Something like a pontoon boat is very unlikely to make you money and will only lose you money, therefore it’s an expense rather than an asset. I have an article in which I go in-depth into the cost of owning a boat. This is something you’ll want to read before you buy a pontoon boat. Click Here, to view the article. It will provide you with a lot of value.
Things which will cost you money in the long-term:
- Annual Mooring Fees
- Boat Trailer
- Boat Insurance
- Boat Fuel
As well as these, there are a lot of extra costs. If you’re interested in what other costs can include, read the article linked above.
Cost of Purchasing a Pontoon Boat
We can’t forget one of the most important factors, the upfront cost of the actual boat itself. You need to make sure you can afford to make the purchase. Don’t spend every cent in your account, you’ll need to have money to fall back on.
I’ve created a guide in which I discuss how much pontoon boats cost on average. This is a mandatory read before you decide to buy a pontoon boat. You can find this guide by Clicking Here.
Where To Find Boats For Sellers
There are many places to find used pontoon boats.
I find the best way to get the most out of my money is to use websites as you can get thousands of results in one click. Most websites will have a filter option so that you can narrow down your options to skip the rubbish and find exactly what you want. From there you can get the contact details of sellers and ask the questions I’ve mentioned above.
Renting Versus Owning
An alternative to owning a boat is renting one. This could be a much better option depending on your circumstances. There is no straightforward answer as to which is better, it all comes down to the individual. I’ll mention a few of the benefits and drawbacks to renting as opposed to owning.
The biggest benefit to renting a boat is that you don’t have to pay an extremely heavy expense at once, instead you pay in smaller, manageable increments whenever you need to use the boat.
Renting is a great for boating novices who are not sure if the boating lifestyle is for them. Just like some people rent a supercar before they purchase it. You can also view renting a boat as a trial run.
There is no need for regular maintenance chores. Because you’ll be returning the boat straight away after use, you don’t have to worry about the time and cost that goes into the maintenance of a boat. Most of the time you don’t even have to wash it – the owner will be more than happy to do this after he receives his boat back.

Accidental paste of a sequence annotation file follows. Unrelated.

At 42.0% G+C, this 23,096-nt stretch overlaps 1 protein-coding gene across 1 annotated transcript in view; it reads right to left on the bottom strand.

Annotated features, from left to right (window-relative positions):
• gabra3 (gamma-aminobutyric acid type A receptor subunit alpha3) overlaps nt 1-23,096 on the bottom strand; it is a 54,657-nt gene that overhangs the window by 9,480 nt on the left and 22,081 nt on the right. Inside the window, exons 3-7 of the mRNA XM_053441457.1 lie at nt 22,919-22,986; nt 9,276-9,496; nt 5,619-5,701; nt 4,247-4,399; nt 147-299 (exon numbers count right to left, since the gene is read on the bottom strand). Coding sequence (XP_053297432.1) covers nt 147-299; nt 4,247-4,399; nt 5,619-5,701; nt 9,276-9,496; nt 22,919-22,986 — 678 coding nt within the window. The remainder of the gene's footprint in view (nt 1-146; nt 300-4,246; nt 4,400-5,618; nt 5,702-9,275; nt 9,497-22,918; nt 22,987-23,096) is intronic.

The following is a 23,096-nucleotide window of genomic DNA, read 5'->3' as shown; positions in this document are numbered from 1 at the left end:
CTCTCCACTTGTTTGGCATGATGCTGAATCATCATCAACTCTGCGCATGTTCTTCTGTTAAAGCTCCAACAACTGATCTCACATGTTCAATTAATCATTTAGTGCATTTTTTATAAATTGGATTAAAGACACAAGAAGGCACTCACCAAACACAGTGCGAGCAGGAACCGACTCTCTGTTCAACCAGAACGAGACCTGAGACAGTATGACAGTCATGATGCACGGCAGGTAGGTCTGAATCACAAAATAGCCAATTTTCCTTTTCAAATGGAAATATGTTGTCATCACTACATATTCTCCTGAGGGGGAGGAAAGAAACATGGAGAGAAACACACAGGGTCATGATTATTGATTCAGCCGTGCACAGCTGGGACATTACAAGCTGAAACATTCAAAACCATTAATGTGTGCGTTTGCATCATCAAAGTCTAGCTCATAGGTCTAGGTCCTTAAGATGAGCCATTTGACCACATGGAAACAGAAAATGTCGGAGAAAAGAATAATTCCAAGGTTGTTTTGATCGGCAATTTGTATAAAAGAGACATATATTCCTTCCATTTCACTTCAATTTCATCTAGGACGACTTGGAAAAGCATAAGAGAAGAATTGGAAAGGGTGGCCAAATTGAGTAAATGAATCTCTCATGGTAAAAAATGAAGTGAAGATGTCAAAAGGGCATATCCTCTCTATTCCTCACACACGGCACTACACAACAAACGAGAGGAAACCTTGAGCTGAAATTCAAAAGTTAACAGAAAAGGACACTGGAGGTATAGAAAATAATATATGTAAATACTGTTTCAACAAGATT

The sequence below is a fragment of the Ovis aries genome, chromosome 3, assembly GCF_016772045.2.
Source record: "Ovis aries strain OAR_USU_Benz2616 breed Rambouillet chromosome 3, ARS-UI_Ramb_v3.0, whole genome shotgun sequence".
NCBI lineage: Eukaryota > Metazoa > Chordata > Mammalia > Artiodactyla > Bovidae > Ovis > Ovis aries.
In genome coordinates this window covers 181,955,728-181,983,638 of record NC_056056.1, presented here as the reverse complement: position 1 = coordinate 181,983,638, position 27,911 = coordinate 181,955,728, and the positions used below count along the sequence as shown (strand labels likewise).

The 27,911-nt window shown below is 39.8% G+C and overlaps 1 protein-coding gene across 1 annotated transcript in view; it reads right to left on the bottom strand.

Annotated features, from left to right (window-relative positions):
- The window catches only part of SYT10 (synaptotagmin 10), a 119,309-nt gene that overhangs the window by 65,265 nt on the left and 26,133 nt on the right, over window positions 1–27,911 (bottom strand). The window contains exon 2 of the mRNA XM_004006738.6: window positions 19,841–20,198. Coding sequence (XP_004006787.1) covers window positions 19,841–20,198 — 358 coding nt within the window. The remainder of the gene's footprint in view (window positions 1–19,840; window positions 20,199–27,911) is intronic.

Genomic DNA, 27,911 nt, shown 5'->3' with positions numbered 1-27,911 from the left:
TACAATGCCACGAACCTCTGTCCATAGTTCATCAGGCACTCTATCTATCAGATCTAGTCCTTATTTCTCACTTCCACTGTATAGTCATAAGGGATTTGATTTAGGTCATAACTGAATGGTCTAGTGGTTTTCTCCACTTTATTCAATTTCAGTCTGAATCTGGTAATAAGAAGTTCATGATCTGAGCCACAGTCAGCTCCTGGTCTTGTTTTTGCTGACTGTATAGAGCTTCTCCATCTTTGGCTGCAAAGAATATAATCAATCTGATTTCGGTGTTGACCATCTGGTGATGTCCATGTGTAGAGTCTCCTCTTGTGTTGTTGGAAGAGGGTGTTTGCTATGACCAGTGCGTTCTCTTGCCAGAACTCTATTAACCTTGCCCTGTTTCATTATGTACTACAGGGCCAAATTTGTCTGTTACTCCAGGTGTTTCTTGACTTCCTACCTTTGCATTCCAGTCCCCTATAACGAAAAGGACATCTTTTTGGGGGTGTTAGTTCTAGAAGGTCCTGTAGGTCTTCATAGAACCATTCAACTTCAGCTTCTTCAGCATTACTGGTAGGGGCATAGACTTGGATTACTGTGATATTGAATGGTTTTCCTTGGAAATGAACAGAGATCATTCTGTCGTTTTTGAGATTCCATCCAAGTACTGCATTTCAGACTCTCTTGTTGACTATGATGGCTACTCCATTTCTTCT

It’s very much possible that you’ll spend more money in the long-term if you’re renting a boat regularly. Though, if you don’t need the boat very often and only plan on using it a few times a year then this drawback is negated as you’ll save money by renting.
Because you don’t own the boat and it’s not yours, you won’t experience the pride of owning your own boat. Similarly, to renting and owning a supercar, the feeling of pride that boat ownership gives you is something difficult to explain. Renting also involves missing out on the opportunity to name your pontoon boat.
Just as much as there’s important questions to ask a boat seller when buying a pontoon boat, there’s also important questions that you should be asking yourself before you buy a pontoon boat.
There you have it, the absolute most important questions to ask when buying a pontoon boat.
I’ve provided you with a few questions, as well as a handful of considerations.
I hope this guide was more than useful to use and will ensure you get the best deal possible.
Please take the time and share this post on social media and pass the word to those who may be looking to purchase a boat sometime soon.
I appreciate and try to respond to all comments so if you have anything you want to ask, leave a comment down below.
My name Is Larry Noel, the voice behind BoatCrunch.
I’m a boating enthusiast that loves nothing more than being out on the water. So much so that I’ve acquired a Degree in Marine Biology (MB) as well as a degree in Ocean Engineering (OE).
I’m very familiar with a wide range of different boats and I’ve owned a variety of different boats myself however I have a particular obsession with Pontoon boats. I’ve lived all across the United States and always kept company in the form of boats and now my loving family.